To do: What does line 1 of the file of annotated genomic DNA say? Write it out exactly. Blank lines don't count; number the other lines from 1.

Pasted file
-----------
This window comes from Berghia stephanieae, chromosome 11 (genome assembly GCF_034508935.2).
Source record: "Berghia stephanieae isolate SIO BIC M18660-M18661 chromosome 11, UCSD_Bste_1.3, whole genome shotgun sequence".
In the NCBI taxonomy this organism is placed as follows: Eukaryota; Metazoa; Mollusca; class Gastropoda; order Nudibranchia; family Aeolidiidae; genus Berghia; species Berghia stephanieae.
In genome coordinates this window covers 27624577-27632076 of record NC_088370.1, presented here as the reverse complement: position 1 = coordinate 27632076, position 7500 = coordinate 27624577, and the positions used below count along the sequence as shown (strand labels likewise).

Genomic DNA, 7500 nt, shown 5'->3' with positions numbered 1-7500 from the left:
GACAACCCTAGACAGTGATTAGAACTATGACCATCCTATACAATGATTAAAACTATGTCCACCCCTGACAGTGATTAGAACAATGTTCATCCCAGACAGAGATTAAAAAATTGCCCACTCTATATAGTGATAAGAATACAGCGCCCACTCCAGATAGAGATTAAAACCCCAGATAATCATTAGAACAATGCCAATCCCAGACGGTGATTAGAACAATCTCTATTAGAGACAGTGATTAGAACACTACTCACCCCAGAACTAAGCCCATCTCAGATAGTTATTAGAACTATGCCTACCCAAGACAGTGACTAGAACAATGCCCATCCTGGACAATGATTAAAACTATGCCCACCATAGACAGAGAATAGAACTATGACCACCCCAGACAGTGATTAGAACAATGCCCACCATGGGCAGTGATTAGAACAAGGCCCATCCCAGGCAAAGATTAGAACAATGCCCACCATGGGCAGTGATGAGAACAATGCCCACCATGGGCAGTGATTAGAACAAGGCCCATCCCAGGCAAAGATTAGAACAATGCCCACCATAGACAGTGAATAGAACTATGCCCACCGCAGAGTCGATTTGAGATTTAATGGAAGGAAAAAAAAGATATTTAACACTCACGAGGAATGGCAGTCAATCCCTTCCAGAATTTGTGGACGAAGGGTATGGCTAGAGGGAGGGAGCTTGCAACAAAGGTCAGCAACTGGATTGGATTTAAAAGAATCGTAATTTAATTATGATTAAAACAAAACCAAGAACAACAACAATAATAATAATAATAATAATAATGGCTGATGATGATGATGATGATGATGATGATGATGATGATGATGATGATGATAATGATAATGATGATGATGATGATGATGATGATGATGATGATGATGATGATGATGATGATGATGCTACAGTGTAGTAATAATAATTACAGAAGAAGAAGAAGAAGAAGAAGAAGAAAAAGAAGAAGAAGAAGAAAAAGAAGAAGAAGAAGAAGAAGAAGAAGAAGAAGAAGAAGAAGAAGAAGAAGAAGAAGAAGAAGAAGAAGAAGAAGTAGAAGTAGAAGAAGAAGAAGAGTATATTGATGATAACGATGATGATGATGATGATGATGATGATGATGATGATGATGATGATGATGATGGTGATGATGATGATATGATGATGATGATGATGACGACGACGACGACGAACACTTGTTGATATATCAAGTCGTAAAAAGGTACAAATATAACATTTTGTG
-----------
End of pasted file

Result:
This window comes from Berghia stephanieae, chromosome 11 (genome assembly GCF_034508935.2).